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Installing courtesylights in a 19ft bowrider with 150 hp outboard-gctid356375

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  • Installing courtesylights in a 19ft bowrider with 150 hp outboard-gctid356375

    I am planning to install 3-4 courtesylights in my bowrider 1950 (maxum). There is a "dummySwitch" for this but I would need some info on how to do the wiring. I have one battery and under the dash there seems to be a "ground plate" o something where a lot of wires connects already. Some help/ideas are wellcome.



  • #2
    This shouldn't be very difficult. You should run a power wire from the battery to the dummy switch. Use a relay (SPDT type) to provide power to the lights and the switch controls turning on and off the relay. Make sure you put a fuse on the power line (near the battery) running to the battery. This is how you would wire up the relay and switch. The dummy switch should have two contacts or connections points. Run one of them to the ground plate and the other to the relay as shown.#85 & and #30 go to your power wire from the battery#86 goes to your dummy switch#87 goes to the +12v (positive) side of your courtesy lights#87a is not used

    [img]/media/kunena/attachments/vb/659320=25044-oj3rsh.jpg[/img]Now connect your courtesy lights positive to #87 and the negative to the ground plate. It's best to also put a fuse on the positive side of the courtesy lights close to where the wires enter the lights.Hope this helps, if your confused I can provide more details.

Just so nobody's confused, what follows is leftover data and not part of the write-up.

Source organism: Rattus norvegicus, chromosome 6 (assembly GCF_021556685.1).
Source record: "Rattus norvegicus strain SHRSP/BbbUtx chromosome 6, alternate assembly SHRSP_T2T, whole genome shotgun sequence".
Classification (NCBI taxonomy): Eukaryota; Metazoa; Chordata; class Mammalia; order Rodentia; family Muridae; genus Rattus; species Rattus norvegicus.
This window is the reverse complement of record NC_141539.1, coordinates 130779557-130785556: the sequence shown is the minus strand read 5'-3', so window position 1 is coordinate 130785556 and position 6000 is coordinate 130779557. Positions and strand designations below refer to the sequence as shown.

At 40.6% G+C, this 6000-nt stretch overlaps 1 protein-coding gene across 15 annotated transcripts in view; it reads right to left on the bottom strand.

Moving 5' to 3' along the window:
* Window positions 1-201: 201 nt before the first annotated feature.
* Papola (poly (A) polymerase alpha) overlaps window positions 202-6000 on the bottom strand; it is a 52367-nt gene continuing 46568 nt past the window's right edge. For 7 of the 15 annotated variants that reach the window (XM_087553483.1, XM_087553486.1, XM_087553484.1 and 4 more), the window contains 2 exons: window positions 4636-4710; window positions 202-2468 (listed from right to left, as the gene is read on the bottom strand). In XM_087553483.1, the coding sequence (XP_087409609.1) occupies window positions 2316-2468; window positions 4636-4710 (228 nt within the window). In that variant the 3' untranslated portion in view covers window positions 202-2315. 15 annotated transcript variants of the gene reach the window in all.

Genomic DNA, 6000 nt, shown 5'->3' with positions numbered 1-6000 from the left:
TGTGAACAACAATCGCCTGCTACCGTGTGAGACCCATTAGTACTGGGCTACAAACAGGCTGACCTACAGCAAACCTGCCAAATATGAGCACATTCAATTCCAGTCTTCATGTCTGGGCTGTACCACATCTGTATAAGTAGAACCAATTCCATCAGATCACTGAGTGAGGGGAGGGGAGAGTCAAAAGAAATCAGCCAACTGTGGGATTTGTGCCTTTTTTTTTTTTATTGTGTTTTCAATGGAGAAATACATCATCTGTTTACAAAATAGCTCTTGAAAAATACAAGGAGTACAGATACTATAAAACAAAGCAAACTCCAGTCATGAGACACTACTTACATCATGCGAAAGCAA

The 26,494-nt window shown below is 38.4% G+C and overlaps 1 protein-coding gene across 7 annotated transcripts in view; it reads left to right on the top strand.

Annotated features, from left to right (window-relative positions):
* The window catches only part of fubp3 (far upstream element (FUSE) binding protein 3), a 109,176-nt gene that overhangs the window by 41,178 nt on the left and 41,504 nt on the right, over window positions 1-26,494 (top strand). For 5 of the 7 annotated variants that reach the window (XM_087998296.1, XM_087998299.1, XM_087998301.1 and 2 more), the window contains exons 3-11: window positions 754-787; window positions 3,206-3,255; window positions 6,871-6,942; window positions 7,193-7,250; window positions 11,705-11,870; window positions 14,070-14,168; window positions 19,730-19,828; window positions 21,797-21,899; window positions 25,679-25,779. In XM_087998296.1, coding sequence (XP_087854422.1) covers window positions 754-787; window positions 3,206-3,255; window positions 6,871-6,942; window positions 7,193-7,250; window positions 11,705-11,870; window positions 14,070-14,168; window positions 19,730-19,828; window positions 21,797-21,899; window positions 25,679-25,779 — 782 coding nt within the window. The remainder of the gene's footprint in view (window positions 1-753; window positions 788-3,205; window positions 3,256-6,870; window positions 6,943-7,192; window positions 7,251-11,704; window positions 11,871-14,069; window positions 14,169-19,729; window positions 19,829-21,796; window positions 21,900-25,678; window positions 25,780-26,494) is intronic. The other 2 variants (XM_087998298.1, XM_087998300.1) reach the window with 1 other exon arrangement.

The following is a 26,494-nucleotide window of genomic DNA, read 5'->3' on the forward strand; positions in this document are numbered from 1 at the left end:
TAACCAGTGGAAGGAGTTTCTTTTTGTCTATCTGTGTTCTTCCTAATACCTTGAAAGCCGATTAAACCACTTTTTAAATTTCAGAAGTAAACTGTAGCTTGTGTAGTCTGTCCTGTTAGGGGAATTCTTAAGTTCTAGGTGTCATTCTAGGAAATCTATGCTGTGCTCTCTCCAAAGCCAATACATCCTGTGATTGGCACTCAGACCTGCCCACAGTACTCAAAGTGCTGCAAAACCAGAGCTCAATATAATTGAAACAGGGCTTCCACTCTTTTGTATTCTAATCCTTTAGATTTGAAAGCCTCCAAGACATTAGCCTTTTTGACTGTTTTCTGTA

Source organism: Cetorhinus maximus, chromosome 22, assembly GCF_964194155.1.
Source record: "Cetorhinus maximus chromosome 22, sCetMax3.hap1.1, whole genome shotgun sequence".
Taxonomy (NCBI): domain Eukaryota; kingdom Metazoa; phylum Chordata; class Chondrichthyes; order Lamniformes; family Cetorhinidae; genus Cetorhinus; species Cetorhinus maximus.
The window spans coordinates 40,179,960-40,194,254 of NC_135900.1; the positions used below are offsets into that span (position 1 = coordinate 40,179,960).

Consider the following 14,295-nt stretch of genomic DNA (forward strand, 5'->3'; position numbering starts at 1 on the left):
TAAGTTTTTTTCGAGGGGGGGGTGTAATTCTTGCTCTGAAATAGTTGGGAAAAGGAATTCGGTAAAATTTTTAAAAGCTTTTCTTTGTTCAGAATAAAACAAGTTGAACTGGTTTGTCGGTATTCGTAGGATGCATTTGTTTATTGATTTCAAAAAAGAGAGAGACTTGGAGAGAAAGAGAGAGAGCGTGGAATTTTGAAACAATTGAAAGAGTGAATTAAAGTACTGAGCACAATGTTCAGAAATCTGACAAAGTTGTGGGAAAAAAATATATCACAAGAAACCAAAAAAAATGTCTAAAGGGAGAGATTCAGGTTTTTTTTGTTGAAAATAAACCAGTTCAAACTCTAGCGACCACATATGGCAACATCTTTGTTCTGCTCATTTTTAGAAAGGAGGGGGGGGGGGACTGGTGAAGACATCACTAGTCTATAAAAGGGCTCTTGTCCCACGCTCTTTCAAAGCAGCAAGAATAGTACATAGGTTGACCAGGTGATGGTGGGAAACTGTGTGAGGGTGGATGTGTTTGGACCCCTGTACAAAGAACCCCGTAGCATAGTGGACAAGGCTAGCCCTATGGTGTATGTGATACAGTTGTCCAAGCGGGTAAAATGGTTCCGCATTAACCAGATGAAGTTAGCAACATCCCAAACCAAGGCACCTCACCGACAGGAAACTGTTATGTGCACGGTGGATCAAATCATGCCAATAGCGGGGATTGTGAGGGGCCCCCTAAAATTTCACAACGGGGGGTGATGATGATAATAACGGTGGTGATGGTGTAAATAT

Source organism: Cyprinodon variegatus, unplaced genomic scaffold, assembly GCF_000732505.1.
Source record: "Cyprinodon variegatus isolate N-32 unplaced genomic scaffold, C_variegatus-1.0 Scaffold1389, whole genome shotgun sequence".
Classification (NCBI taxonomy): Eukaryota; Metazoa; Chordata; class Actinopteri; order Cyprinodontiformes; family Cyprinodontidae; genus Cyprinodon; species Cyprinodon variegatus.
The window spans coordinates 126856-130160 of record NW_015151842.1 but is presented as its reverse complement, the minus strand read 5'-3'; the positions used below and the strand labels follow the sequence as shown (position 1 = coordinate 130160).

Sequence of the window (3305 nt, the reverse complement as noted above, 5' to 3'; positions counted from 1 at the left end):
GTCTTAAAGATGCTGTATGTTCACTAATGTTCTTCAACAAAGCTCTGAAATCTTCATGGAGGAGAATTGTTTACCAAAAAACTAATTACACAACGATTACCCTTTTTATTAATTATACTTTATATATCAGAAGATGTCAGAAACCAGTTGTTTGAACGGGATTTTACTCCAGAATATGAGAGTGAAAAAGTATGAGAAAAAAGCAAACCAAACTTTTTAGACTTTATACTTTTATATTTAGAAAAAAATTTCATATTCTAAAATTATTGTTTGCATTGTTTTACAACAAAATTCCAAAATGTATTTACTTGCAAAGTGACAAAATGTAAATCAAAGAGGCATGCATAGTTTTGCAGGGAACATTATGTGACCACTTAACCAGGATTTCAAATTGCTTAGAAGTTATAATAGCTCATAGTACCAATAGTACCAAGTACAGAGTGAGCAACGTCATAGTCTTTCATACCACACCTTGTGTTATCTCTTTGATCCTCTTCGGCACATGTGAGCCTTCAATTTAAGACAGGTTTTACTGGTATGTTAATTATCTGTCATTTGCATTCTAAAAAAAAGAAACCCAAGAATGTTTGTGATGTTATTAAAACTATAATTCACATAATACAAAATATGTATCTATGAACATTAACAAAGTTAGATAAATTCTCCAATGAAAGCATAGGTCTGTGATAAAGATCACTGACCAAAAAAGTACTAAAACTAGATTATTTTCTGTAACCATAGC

• #3
      You might want to consider low power consumption LED lights, these are longer life and will be better sealed for use in a marine environment. Another advantage is the low current rerquirement is better for battery life and would negate the need for a relay, you could send all current through the dashboard switch.

      As with any power load that will be on without the engine running, give careful consideration to having a dual battery system or having some other way of starting the engine if the main battery becomes depleted (or just be vary careful with power usage with no engine running)

      The simplest wiring is to locate the +12v from the fuse box (preferably with its own fuse) or from a +12v bus point and add an inline fuse, run a wire from that to to the switch, connect the lights between the other contact on the switch and ground and you're good to go. Note that polarity will be important for LED lights though.


      • #4

        thanks for the info. As I wil have 4 lights (led) I wonder can I connect the lights in a serial or two separate wires to each light? Mag


        • #5
          Hi Mag, the lights will almost certainly designed for 12v use so each light will need two wires to it, one to the ground (or -'ve) and the other to the switched +12v supply. To use 4 operating from the same switch the wiring is technically known as connecting in parallel.

          You can use the same two wires and pick up the ground and power feed at the dashboard and run them together so that they pass all of the locations where you will be having lights and then connect the two wires from each light. You could even do this without cutting the two main wires, just peel back some of the insulation and connect in the wires from the LED lights, then preferably solder the joint and insulate it well to prevent shorting later.

          Perhaps it would be of benefit if you post a diagram of the wiring that you are planning to put in


          • #6
            Ok. Thanks.